USGS HVO Press Release — Glow from The Halema‘uma‘u Overlook Vent Snuffed Out by Collapse

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A sequence of rockfalls, some quite large, within the Halema‘uma‘u vent at the summit of Kīlauea Volcano began at 1:38 p.m. H.s.t on June 30, 2009. 

The initial rockfall produced a seismic signal equivalent to a magnitude-2.4 earthquake and was felt at the Hawaiian Volcano Observatory (HVO) and the adjacent Jaggar Museum.

A nearby scientist heard the beginning of this rockfall followed by a loud explosion. The normally white gas plume turned a thick brown for several minutes; later collection confirmed an increase in tephra entrained in the plume with at least one later dusting.

The initial earthquake was followed by several more rockfall seismic events, culminating in two more locally-felt earthquakes at 1:38 and 2:29 p.m. In addition to feeling the collapse events, National Park Rangers working at Jaggar Museum reported hearing booming sounds during several of them.

No changes in vent shape or size were observed during the first 50 minutes of the biggest seismic events, but afterward and continuing for the next two hours, chunks of the vent rim fell into the cavity in the floor of Halema‘uma‘u Crater. Precise vent dimensions are not yet available.

By 4:00 p.m., more than 30 such rim-collapse events had been recorded by seismometers with a few more occurring through today, July 1. Seismic tremor amplitudes decreased by more than 50 percent. By 6 p.m., the levels were at their lowest values since August 30, 2007. Episodic tremor has now returned with 3 minute bursts of tremor occurring every 15 minutes.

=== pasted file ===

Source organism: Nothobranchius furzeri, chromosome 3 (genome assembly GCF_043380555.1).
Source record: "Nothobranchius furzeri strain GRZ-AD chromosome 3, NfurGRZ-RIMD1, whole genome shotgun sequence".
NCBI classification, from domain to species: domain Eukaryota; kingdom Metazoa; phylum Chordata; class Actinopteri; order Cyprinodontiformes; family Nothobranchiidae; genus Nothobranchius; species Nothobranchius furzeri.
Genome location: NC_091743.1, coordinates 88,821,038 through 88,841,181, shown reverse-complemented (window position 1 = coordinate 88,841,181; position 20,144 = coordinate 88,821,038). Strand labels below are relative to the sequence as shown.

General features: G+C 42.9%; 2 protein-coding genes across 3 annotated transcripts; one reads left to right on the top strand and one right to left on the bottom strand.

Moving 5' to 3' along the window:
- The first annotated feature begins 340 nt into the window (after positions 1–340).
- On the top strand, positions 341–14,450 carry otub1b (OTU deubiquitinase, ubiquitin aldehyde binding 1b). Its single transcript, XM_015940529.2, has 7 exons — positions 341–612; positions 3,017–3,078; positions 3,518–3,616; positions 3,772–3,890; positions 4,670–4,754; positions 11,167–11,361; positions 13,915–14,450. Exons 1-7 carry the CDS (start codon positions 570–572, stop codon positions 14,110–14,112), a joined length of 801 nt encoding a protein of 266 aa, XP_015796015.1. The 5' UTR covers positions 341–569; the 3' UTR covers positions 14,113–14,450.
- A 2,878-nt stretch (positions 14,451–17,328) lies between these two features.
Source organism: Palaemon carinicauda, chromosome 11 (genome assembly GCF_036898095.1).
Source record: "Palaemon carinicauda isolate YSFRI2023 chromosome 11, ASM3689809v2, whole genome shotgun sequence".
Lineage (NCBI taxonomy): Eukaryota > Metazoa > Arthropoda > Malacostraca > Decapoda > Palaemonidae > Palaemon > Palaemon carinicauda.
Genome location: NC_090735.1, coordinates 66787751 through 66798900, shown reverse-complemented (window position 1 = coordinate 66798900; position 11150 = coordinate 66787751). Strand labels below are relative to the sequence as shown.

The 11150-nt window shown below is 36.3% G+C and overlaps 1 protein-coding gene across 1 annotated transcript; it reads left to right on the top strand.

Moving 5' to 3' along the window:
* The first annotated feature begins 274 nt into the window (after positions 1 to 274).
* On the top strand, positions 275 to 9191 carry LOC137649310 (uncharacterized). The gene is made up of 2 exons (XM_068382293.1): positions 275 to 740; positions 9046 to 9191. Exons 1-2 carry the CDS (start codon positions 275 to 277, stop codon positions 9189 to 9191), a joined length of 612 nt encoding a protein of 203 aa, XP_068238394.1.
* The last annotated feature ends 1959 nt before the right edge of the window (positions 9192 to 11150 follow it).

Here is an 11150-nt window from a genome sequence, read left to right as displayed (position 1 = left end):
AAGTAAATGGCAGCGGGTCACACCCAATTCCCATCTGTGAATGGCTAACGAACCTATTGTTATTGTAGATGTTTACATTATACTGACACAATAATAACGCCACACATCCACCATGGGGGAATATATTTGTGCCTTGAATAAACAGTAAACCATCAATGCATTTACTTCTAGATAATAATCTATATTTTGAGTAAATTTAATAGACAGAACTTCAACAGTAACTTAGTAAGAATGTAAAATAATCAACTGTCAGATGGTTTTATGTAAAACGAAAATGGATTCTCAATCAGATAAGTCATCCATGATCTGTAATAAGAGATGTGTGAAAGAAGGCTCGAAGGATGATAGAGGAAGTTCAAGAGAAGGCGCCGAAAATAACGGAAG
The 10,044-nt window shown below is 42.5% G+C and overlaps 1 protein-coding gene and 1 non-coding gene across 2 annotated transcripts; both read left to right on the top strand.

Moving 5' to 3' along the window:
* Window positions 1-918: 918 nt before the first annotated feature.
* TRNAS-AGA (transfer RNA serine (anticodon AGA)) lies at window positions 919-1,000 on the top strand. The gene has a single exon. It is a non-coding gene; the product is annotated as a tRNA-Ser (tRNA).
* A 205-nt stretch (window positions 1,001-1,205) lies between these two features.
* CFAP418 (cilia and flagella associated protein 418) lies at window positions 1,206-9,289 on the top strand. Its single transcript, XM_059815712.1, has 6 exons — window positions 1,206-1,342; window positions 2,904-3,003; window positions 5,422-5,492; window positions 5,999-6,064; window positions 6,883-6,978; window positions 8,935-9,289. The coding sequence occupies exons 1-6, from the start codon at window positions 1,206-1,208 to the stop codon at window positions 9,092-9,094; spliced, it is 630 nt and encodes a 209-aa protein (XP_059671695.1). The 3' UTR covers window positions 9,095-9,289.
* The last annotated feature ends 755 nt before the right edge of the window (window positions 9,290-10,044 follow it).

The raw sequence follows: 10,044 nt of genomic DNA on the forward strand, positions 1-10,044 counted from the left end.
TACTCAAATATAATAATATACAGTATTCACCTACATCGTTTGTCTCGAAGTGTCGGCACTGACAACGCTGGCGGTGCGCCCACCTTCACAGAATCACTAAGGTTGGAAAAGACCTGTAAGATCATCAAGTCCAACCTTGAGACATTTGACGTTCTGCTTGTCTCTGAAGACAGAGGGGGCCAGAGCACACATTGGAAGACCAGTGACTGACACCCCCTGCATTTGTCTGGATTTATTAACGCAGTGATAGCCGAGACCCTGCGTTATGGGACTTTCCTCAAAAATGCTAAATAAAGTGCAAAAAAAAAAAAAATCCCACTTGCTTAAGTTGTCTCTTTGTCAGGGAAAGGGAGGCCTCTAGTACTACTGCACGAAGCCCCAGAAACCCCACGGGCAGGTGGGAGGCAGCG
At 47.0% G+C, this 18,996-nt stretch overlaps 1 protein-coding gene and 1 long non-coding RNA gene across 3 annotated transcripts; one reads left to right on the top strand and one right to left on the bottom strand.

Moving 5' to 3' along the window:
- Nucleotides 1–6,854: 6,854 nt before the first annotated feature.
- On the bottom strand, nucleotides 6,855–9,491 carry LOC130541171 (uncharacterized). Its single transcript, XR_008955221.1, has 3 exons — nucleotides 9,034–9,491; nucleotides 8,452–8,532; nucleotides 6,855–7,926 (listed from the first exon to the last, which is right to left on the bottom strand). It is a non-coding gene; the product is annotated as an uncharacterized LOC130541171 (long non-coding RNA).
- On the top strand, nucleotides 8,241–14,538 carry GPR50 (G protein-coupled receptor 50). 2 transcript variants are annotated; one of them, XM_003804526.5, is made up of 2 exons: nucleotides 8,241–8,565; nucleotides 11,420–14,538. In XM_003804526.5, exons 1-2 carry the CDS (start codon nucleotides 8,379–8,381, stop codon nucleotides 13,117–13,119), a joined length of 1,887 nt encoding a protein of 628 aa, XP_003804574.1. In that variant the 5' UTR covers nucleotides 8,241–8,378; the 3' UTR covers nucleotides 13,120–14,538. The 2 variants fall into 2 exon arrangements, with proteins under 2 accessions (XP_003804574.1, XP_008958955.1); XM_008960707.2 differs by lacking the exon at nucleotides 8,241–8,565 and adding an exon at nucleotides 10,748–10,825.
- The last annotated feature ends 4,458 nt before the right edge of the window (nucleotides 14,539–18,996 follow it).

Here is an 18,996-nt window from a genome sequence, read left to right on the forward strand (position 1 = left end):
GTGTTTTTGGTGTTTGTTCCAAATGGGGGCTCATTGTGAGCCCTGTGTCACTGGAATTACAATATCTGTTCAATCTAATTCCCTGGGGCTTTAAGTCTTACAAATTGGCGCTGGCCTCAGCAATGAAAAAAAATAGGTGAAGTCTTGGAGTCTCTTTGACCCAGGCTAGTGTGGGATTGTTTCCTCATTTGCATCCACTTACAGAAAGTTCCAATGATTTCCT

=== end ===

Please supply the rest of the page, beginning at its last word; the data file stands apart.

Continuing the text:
Last night, for the first time in over a month, there was no glow from the summit vent. HVO geologists who flew over the summit today reported seeing rocky rubble within the vent which is obviously the result of yesterday's collapse. Vent collapses like this are often the result of a drop in the level of lava in the vent which destabilize the vent walls initiating a cascade of collapses.

The summit gas plume was visibly thinner by this morning. Initial reports suggest that sulfur dioxide emissions from the summit vent may have decreased, but around noon today as the plume was blown toward HVO, the air quality monitoring station at HVO recorded concentrations of sulfur dioxide suggesting emissions are still elevated above pre-2008 levels. More precise emission rate measurements will be possible when prevailing trade winds return.

Daily updates about ongoing eruptions, recent images and videos of summit and East Rift Zone volcanic activity, maps, and data about recent earthquakes in Hawaii are posted on the HVO website at

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